Elevate Your Iced Tea By Simply Switching To Loose Leaf

If you happen to be friends with tea aficionados, they will no doubt inform you that tea brewed with loose leaf has ten times more flavor than a cuppa brewed with a tea bag. Run-of-the-mill tea, the kind you'll find at the grocery store, is made with fannings and dust, which are byproducts of the tea leaf crushing process and are generally considered to be lesser quality. Loose leaf, however, is the purest form of tea available for purchase. Not only is it excellent for making standard cups or pots of hot tea, but it is also absolutely brilliant for iced tea.

Knowing how to make iced tea at home is a must for when the weather turns hot. It's an incredibly easy task, though you will want to be careful about your tea steeping temperature and the sweeteners you add in. And if you're looking to make some iced tea with the most elevated flavor possible, you need to be brewing with loose leaves.

Generic teabags tend to have a more bitter flavor and are generally only good for one steeping. Loose leaf tea has more direct contact with the water, allowing more flavor to be extracted, and can be good for a couple of steeps. And as far as variety goes, there is plenty to choose from.

Choosing your loose leaf tea

Now, when it comes to loose leaf, you have a much wider variety of teas to choose from than what you can find at the grocery store. Most bagged teas are either some kind of black tea, like Earl Grey, green tea, or fruit and herbal teas, like peach and mint. With loose leaf, you have a seemingly endless amount of classic and creative teas.

Loose leaf comes are sold either as whole or broken leaf tea, which are the two highest grades of tea. Whole leaf is made from whole, dried tea leaves, while the broken leaf is a tea that's been dried and crushed, but still maintains that whole-leaf flavor. The tea is split into categories: black, green, herbal, pu-erh, oolong, and white. From those categories come several subcategories and blends.

Any loose-leaf tea will steep up well for multiple batches of iced tea. If you are just starting out with loose leaf, however, stick with familiar varieties like black, green, and herbal teas. These have a more familiar base flavor and work well with a variety of fruits and sweeteners. Some recommendations we love include Ceylon (black), Jasmine (green), and Rooibos (herbal). But don't be afraid to get out of your comfort zone either.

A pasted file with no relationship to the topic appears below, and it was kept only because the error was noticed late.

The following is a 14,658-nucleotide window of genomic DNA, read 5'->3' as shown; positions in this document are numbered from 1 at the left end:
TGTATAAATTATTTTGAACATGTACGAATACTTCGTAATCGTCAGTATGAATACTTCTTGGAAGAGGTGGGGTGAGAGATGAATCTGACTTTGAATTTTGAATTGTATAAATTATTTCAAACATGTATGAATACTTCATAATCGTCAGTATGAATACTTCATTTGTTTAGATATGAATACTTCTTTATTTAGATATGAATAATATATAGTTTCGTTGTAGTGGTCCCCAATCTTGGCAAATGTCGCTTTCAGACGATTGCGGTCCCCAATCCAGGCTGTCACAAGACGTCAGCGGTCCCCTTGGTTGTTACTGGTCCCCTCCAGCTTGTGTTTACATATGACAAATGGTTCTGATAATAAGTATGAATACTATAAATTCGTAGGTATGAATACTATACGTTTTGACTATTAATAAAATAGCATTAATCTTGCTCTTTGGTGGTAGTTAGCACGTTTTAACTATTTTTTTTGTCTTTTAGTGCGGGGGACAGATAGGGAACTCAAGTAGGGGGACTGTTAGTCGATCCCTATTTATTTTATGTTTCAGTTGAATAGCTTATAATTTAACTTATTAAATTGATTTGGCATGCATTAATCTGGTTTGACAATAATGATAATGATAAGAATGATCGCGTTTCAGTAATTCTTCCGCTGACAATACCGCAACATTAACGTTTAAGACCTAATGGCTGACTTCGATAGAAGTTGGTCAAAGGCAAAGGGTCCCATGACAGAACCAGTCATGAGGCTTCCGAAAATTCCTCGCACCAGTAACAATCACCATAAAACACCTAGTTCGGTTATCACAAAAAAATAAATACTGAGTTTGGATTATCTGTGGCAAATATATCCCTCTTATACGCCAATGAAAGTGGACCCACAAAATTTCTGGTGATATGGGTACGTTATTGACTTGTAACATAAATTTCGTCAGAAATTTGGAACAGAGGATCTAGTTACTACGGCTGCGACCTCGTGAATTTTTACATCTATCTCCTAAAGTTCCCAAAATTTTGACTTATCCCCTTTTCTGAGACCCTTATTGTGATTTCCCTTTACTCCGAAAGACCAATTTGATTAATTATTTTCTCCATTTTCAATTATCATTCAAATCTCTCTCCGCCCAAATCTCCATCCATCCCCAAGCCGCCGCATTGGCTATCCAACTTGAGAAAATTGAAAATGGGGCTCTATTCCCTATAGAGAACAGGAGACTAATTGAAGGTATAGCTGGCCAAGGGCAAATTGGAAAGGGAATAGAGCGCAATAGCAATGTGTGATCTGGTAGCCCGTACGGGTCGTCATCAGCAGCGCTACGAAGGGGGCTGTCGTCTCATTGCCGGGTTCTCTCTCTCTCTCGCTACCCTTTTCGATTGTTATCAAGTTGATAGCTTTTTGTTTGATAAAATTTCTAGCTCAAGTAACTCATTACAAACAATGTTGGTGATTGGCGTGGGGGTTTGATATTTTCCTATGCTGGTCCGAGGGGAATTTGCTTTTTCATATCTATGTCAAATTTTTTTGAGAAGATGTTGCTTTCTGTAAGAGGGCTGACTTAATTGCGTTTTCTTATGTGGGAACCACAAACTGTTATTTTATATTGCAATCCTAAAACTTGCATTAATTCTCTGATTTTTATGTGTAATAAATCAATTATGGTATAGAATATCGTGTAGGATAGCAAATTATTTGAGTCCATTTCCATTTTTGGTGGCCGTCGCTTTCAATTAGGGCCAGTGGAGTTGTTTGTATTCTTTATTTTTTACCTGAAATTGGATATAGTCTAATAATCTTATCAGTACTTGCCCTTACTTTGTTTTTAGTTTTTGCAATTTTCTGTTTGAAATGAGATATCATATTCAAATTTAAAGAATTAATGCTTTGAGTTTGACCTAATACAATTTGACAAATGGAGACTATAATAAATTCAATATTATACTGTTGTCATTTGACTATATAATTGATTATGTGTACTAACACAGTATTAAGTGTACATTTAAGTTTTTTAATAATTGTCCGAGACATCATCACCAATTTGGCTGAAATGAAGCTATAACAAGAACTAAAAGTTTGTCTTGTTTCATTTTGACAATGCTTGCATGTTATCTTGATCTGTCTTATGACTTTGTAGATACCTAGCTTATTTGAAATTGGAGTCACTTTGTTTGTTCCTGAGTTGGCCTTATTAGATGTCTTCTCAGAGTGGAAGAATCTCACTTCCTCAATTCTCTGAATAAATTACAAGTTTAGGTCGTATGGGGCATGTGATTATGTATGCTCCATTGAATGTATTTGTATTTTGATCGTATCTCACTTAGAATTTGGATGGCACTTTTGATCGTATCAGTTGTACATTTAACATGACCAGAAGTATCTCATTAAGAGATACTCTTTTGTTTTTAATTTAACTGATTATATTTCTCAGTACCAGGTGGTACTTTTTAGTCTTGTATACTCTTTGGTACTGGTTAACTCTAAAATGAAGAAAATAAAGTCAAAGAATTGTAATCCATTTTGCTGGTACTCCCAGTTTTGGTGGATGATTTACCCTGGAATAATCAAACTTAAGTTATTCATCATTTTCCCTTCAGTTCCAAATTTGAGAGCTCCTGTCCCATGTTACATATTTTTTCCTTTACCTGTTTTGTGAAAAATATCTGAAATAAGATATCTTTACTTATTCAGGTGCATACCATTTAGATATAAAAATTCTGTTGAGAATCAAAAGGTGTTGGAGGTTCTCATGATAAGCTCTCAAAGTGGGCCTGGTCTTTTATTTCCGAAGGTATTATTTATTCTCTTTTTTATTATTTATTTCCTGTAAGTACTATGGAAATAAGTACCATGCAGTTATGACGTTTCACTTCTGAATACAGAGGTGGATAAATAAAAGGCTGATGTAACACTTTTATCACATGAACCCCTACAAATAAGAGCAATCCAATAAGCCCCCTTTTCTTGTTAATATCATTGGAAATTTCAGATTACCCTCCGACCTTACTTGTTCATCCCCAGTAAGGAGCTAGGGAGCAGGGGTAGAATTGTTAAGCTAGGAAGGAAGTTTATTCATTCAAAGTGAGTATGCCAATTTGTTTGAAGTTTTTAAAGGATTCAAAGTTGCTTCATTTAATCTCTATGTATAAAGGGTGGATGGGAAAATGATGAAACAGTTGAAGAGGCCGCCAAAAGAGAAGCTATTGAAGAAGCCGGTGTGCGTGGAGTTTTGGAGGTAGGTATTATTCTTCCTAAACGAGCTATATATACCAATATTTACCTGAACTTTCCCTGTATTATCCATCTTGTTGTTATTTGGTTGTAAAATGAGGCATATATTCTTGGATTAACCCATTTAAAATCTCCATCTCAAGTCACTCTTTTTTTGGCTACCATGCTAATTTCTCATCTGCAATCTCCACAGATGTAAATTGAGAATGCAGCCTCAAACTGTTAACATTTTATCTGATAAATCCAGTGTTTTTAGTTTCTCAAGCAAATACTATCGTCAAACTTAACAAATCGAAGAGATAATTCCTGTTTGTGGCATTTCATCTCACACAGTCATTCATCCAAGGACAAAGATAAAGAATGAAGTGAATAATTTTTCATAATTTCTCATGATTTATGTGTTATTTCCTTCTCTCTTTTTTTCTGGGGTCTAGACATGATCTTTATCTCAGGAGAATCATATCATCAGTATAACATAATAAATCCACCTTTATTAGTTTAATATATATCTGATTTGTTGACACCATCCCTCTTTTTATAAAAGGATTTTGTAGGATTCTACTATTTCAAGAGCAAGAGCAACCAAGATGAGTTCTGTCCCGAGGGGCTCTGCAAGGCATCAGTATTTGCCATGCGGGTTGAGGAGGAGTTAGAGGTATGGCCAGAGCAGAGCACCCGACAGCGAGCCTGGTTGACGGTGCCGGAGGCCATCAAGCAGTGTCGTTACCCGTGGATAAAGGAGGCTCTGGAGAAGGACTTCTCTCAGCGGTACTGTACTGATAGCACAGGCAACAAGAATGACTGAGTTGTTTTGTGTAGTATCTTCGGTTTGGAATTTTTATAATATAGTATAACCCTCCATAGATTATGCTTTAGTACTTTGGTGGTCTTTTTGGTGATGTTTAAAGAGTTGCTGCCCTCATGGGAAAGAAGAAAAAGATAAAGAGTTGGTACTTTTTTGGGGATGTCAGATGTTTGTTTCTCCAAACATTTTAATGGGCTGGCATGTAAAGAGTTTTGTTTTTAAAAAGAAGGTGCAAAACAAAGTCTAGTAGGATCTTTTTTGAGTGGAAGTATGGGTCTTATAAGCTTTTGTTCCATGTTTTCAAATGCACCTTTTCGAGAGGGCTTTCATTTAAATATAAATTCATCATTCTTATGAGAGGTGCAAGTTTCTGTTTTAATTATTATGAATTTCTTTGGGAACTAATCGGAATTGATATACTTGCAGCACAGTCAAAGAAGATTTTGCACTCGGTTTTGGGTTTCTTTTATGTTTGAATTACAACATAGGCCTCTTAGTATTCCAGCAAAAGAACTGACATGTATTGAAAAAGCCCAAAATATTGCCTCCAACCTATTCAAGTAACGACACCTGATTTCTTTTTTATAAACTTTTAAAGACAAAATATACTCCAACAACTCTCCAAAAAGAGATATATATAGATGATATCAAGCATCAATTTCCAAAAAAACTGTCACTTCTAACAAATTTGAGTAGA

Hot brewing methods to make iced tea

Before you start any brew, it's important to know your measurements. The measurements for iced tea are the same as they are for hot tea. In general, you want 1 or 2 teaspoons of tea leaves for every 8 ounces of water. So, if you are making a gallon pitcher of iced tea, you will need 16 teaspoons of tea leaves.

One of the basic steeping methods for loose-leaf iced tea is known as the hot brew. You boil water, pour it straight into the pitcher with the tea, and allow it to steep. You'll need to allow the tea to come to room temperature in the pitcher, especially if it's glass, before popping it in the fridge or adding ice. Essentially, this is hot brewed tea on a larger scale, and you have to wait a while before you enjoy it.

There are a few reasons this might not be the best method for doing loose-leaf iced tea. First, it's labor intensive. Second, the hot water can over-extract the tannins in the tea, causing it to be bitter and astringent. There is more wiggle room with loose-leaf tea than there is for bagged tea where this method is concerned, but there are two alternatives worth considering if you want to get the most out of your loose-leaf tea.

Cold and ambient steeping

There is a steeping method known simply as cold brew tea. Essentially, you steep the tea in the cold water in the fridge for several hours. The cold water doesn't steep out the tannins as hot water does, elevating the tea's sweetness while downplaying its bitterness. You can really play the long game with this method, as tea brewed anywhere from eight to 24 hours is going to be flavorful and refreshing. The best teas for this method are white, green, and oolong.

There is also an in-between cold and hot method called ambient steeping, where the tea is steeped at room temperature for about an hour. There's no boiling water and no long refrigeration. Ambient steeping draws a lot more flavor out of the tea than cold steeping, with the water being just warm enough to extract flavors, and not being hot enough to make them overly astringent.

You can easily get lost in the never-ending maze that is loose-leaf tea. Fortunately, there are many companies that specialize in these teas and draw upon a wide array of resources and ancient wisdom. If you know of a company nearby, give them a visit. They will more than likely be happy to share their knowledge with you. And what you'll get is a newfound appreciation for loose-leaf tea.